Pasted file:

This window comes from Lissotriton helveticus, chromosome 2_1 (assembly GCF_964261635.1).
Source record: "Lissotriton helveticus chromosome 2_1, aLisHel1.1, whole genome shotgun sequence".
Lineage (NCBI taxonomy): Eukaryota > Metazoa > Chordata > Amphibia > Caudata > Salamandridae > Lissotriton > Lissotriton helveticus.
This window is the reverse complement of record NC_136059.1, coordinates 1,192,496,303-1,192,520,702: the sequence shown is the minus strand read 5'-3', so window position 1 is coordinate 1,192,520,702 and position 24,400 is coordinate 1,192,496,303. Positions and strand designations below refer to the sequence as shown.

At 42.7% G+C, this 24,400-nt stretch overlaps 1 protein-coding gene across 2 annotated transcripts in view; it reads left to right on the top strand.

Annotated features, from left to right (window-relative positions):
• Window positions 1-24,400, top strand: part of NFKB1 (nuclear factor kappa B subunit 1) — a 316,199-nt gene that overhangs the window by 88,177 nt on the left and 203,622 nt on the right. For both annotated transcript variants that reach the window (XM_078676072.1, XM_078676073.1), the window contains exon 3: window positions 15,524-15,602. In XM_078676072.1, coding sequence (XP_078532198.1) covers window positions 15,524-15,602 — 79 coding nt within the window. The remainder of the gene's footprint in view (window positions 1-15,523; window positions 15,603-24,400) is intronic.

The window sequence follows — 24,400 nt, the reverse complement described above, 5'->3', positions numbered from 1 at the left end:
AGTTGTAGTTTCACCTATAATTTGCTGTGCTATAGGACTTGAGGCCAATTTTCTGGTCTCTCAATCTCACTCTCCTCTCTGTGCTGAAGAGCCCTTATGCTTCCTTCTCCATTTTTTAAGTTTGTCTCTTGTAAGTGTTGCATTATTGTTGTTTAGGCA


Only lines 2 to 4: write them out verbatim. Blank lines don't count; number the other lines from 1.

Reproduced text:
Source record: "Lissotriton helveticus chromosome 2_1, aLisHel1.1, whole genome shotgun sequence".
Lineage (NCBI taxonomy): Eukaryota > Metazoa > Chordata > Amphibia > Caudata > Salamandridae > Lissotriton > Lissotriton helveticus.
This window is the reverse complement of record NC_136059.1, coordinates 1,192,496,303-1,192,520,702: the sequence shown is the minus strand read 5'-3', so window position 1 is coordinate 1,192,520,702 and position 24,400 is coordinate 1,192,496,303. Positions and strand designations below refer to the sequence as shown.